What I also find noteworthy is how these fabulous creatures find their way to the food.  It is such a natural, unfeigned, unpretentious process.  The more I set out, the more they come around.  And even if I don’t get around to filling the feeders, and maybe there are only a few kernels just left lying around a pile of empty hulls, they still seem attracted to it, pushing through the junk to find the valuable seeds.  But the converse is also true.  No food, few birds.  For them to stay around in abundance, and close enough for thorough enjoyment and study, they must be welcomed and wanted, and they must be drawn.

With all respect, the Holy Spirit is a bit, just a bit mind you, the same way.  As we provide the proper enticements (like faith), and make Him feel welcome (like humility), He comes more into view, becomes easier to see, and His ways are easier to identify.  And why?  Because what God is interested in most is the environment of my heart:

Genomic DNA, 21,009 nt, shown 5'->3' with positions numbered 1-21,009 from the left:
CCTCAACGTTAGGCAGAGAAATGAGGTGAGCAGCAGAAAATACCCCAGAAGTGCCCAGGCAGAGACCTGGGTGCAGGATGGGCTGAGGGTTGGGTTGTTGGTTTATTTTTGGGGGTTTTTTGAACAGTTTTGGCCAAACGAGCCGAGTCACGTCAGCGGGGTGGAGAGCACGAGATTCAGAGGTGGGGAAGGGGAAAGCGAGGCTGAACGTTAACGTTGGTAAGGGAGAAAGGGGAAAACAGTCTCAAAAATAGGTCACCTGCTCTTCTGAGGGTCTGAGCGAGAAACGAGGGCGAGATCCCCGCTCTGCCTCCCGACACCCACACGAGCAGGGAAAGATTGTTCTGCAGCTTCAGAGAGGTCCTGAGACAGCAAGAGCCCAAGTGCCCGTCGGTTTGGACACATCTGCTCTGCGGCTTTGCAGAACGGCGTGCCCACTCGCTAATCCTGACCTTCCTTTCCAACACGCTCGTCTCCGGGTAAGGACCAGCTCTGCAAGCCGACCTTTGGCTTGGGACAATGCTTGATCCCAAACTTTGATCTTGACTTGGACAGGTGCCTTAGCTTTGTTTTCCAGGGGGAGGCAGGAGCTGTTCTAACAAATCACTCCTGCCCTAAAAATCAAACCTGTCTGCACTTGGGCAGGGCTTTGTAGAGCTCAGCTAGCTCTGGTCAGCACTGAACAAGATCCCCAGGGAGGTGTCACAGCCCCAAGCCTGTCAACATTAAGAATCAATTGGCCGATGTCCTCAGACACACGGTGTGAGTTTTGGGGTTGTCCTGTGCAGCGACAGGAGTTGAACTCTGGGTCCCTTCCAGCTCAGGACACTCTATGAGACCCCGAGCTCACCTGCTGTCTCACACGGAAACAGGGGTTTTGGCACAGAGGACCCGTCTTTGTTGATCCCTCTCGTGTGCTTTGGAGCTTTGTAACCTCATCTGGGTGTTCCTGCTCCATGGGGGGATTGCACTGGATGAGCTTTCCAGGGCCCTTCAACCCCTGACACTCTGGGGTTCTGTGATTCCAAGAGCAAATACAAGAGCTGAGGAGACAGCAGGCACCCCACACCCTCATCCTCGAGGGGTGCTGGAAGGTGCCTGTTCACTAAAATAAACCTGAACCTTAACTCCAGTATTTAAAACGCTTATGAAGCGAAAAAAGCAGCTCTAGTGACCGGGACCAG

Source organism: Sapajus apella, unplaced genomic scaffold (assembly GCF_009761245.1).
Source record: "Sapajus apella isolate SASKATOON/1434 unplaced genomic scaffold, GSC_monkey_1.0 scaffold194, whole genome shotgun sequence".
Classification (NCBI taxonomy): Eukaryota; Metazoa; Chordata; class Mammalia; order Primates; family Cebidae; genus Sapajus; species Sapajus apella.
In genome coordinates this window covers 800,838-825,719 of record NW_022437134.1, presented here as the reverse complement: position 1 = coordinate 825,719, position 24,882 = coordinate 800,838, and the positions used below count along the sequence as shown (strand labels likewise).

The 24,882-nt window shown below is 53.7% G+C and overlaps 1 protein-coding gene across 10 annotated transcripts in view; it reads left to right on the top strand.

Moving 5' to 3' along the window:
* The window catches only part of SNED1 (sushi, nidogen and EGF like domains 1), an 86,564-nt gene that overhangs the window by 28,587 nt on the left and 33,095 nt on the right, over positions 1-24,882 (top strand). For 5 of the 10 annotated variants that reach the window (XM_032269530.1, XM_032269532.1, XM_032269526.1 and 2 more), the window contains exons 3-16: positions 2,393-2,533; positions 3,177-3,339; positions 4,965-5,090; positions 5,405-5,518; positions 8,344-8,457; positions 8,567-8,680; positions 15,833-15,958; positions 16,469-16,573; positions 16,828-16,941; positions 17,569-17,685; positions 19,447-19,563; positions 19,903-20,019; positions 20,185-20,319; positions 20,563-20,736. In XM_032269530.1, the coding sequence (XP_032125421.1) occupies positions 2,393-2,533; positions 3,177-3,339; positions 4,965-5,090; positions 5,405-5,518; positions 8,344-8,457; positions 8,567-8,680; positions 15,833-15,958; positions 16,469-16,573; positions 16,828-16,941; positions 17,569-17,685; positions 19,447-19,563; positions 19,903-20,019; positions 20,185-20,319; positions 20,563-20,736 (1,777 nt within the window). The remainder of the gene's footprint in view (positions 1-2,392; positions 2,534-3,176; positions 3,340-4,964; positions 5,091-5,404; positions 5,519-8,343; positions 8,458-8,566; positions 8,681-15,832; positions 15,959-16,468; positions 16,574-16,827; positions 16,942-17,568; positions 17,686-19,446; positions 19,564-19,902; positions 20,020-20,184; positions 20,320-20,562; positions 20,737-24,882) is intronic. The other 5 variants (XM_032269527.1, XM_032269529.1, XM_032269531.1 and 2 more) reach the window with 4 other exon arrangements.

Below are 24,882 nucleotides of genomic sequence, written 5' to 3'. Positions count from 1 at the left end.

• He looks deep within my human soul, the real me, the sometimes (oft times) hidden me, and invites me to come and take a good look with Him, since most of us are not even fully aware of what’s really going on in there anyway. And though He sees the “me” in my entire self, and though He recognizes so much beauty that could be, yet He patiently waits and constrains Himself, for even God must be invited, welcomed and wanted. One of the Old Testament songwriters put it this way, “I sought Your favor with all my heart;
    Be gracious to me according to Your word…”
    (1)